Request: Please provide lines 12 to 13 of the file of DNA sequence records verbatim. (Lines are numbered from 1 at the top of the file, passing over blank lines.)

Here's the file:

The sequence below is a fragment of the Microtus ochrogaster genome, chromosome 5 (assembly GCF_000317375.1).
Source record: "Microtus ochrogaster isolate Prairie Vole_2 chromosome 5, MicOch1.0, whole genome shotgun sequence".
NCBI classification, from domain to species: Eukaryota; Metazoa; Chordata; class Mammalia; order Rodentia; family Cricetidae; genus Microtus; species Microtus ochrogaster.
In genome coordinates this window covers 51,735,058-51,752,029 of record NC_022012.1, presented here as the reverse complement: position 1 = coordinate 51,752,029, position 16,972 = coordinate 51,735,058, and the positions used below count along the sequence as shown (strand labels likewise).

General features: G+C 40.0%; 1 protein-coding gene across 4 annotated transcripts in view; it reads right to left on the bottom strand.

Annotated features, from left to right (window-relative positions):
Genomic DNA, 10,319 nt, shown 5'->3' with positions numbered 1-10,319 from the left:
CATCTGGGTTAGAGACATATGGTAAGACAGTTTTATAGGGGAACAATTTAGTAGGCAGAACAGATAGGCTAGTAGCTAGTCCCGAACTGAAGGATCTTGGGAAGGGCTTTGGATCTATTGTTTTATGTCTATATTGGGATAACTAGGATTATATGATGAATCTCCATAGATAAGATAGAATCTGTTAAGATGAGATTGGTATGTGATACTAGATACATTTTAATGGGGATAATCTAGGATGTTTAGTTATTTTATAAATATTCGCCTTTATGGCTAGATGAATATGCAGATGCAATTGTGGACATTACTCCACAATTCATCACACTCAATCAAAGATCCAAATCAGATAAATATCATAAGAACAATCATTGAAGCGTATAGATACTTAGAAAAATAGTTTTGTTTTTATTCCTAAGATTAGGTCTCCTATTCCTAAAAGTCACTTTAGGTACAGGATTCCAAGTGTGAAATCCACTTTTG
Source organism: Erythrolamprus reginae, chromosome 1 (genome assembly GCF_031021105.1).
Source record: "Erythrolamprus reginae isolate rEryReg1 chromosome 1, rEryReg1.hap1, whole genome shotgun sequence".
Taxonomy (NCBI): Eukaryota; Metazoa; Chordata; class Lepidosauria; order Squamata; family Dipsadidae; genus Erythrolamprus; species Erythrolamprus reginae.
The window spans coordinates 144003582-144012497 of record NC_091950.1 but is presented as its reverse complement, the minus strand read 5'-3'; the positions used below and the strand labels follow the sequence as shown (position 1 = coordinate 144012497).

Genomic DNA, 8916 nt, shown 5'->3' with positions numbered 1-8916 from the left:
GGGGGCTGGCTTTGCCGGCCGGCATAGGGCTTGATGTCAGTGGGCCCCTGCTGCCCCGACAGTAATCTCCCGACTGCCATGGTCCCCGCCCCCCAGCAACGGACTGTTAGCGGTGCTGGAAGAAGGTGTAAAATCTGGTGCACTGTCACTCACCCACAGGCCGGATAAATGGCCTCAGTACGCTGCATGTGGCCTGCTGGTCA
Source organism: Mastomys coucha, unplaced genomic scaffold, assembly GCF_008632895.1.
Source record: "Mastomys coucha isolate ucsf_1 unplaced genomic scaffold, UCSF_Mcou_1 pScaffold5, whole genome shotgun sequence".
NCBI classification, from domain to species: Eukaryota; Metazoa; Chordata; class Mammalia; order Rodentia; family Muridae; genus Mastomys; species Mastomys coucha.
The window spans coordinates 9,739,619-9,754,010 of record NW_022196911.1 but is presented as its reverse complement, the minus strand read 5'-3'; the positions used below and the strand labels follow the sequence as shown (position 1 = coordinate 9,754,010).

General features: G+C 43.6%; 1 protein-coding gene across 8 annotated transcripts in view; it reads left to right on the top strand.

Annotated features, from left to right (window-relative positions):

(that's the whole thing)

The window spans coordinates 144003582-144012497 of record NC_091950.1 but is presented as its reverse complement, the minus strand read 5'-3'; the positions used below and the strand labels follow the sequence as shown (position 1 = coordinate 144012497).

Genomic DNA, 8916 nt, shown 5'->3' with positions numbered 1-8916 from the left: